The ESIGN Section 103 Evaluation

The ESIGN Act directs the Assistant Secretary of Communications and Information to conduct an evaluation of the exceptions set out in section 103 of the Act to determine whether the exceptions continue to be necessary for the protection of consumers, and to submit a report to Congress on the results of the evaluation no later than June 30, 2003. The Assistant Secretary for Communications and Information is the chief administrator of NTIA. As the President's principal advisor on telecommunications policies pertaining to the Nation's economic and technological advancement, NTIA is the executive branch agency responsible for developing and articulating domestic and international telecommunications policy.

The ESIGN section 103 evaluation of the wills, codicils, and testamentary trusts exception is intended to evaluate the current status of the law and procedure regarding this issue, in preparation for a report to Congress on whether this exception remains necessary to protect consumers. This evaluation is not a review or analysis of laws relating to these documents for the purpose of recommending that Congress draft legislation or propose changes to those laws but to advise Congress of the current state of law, practice, and procedure regarding this issue. Comments filed in response to this Notice should not be considered to have a connection with or impact on ongoing specific federal and state procedures or rulemaking proceedings concerning wills, codicils, or testamentary trusts.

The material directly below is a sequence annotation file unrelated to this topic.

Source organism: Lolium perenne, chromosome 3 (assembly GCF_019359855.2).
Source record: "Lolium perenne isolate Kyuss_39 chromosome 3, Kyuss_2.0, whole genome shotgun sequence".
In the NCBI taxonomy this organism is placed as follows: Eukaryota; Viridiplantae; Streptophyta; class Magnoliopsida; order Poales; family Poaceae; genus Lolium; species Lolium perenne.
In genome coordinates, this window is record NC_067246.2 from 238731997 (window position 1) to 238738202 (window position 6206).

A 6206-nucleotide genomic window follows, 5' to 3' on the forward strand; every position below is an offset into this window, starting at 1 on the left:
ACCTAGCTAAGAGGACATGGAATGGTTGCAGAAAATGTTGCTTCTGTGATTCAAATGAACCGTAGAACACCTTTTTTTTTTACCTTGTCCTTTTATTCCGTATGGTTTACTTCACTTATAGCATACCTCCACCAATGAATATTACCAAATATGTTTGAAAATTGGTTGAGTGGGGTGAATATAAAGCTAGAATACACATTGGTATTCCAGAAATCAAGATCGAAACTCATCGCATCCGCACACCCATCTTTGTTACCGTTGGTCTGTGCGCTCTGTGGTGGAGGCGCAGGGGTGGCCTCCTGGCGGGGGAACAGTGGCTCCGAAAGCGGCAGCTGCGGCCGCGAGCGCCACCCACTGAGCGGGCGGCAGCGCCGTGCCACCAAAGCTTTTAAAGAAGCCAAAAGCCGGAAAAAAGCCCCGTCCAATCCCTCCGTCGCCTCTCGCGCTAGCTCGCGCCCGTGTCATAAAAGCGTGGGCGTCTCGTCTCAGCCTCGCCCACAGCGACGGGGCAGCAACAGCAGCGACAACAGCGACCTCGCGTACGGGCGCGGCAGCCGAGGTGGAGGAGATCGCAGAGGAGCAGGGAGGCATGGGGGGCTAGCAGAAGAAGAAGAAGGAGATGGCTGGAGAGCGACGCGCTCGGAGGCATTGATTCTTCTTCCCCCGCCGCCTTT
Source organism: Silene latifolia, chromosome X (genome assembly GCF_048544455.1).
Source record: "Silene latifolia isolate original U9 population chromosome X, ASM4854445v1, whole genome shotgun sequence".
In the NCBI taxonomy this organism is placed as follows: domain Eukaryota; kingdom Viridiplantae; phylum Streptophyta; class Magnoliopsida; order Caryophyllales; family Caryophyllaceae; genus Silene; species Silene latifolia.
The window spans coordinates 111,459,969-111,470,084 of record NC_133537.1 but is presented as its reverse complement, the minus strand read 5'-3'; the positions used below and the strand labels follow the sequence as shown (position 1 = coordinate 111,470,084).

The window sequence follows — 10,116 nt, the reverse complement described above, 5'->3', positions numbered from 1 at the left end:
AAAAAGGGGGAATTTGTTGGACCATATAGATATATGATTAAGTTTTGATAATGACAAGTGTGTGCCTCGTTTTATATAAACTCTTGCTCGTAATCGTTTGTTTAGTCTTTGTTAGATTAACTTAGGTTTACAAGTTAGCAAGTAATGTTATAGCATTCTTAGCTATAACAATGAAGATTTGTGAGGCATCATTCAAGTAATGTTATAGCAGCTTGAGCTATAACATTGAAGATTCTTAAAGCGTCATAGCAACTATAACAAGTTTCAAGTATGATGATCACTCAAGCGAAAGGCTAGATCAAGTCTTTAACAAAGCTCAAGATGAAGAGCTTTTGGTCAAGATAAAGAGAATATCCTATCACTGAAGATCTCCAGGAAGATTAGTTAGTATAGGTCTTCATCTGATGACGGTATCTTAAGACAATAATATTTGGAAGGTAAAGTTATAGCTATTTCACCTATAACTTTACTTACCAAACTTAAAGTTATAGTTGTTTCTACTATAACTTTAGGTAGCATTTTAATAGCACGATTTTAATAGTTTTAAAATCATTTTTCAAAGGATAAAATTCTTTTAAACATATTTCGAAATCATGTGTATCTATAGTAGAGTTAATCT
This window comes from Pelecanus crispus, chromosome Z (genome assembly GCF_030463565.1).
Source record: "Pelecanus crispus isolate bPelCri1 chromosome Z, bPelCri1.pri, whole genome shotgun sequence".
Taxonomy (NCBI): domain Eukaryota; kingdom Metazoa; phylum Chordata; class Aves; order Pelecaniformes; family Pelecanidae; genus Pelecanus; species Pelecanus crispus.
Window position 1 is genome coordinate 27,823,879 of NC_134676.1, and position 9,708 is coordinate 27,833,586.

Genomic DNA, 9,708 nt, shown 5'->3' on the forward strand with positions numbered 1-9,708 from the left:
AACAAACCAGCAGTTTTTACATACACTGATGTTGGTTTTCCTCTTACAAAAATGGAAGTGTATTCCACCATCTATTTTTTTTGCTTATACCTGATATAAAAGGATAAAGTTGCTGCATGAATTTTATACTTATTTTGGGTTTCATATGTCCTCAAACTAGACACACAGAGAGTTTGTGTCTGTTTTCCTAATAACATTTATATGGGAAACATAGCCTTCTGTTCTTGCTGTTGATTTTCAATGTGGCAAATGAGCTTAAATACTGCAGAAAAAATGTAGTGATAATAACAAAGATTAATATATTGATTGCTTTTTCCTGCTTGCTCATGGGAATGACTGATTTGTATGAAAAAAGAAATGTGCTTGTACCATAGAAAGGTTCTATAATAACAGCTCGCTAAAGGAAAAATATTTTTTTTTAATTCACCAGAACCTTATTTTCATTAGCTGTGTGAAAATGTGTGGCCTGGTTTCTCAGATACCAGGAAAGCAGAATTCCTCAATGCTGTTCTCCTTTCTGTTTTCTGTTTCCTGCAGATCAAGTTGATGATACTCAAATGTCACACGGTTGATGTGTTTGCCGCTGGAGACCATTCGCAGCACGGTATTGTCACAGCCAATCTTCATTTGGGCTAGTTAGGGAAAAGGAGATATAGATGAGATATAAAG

Invitation to Comment

NTIA requests that all interested parties submit written comment on any issue of fact, law, or policy that may assist in the evaluation required by section 103(c). We invite comment from all parties that may be affected by the removal of the wills, codicils, and testamentary trusts exception from the ESIGN Act including, but not limited to, state agencies and organizations, national and state bar associations, consumer advocates, and estate law practitioners. The comments submitted will assist NTIA in evaluating the potential impact of the removal of the wills, codicils, and testamentary trusts exception from ESIGN on state estate law, and state electronic transactions laws. The following questions are intended to provide guidance as to the specific subject areas to be examined as a part of the evaluation. Commenters are invited to discuss any relevant issue, regardless of whether it is identified below.